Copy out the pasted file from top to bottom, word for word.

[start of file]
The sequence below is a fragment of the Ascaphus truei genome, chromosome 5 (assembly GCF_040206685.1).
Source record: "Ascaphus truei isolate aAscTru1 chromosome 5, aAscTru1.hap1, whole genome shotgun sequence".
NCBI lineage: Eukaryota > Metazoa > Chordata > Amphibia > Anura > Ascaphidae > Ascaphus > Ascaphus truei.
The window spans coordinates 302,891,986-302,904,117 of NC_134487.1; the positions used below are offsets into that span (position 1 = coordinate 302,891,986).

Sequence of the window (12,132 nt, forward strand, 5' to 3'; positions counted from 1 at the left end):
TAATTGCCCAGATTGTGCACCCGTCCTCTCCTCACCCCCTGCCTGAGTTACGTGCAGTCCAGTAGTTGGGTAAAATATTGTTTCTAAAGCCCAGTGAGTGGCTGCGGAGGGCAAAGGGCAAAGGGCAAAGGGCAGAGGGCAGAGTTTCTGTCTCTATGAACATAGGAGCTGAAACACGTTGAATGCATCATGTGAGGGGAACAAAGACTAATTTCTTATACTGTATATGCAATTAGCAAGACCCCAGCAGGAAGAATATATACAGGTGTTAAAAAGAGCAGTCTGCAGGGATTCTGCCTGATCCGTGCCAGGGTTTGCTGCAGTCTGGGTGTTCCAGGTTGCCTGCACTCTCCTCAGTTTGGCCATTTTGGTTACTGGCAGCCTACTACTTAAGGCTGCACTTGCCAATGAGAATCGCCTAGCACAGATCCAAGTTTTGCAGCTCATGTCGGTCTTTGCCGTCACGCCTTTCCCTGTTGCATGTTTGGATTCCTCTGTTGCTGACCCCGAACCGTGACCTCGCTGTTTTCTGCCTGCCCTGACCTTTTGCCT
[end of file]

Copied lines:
The sequence below is a fragment of the Ascaphus truei genome, chromosome 5 (assembly GCF_040206685.1).
Source record: "Ascaphus truei isolate aAscTru1 chromosome 5, aAscTru1.hap1, whole genome shotgun sequence".
NCBI lineage: Eukaryota > Metazoa > Chordata > Amphibia > Anura > Ascaphidae > Ascaphus > Ascaphus truei.
The window spans coordinates 302,891,986-302,904,117 of NC_134487.1; the positions used below are offsets into that span (position 1 = coordinate 302,891,986).

Sequence of the window (12,132 nt, forward strand, 5' to 3'; positions counted from 1 at the left end):
TAATTGCCCAGATTGTGCACCCGTCCTCTCCTCACCCCCTGCCTGAGTTACGTGCAGTCCAGTAGTTGGGTAAAATATTGTTTCTAAAGCCCAGTGAGTGGCTGCGGAGGGCAAAGGGCAAAGGGCAAAGGGCAGAGGGCAGAGTTTCTGTCTCTATGAACATAGGAGCTGAAACACGTTGAATGCATCATGTGAGGGGAACAAAGACTAATTTCTTATACTGTATATGCAATTAGCAAGACCCCAGCAGGAAGAATATATACAGGTGTTAAAAAGAGCAGTCTGCAGGGATTCTGCCTGATCCGTGCCAGGGTTTGCTGCAGTCTGGGTGTTCCAGGTTGCCTGCACTCTCCTCAGTTTGGCCATTTTGGTTACTGGCAGCCTACTACTTAAGGCTGCACTTGCCAATGAGAATCGCCTAGCACAGATCCAAGTTTTGCAGCTCATGTCGGTCTTTGCCGTCACGCCTTTCCCTGTTGCATGTTTGGATTCCTCTGTTGCTGACCCCGAACCGTGACCTCGCTGTTTTCTGCCTGCCCTGACCTTTTGCCT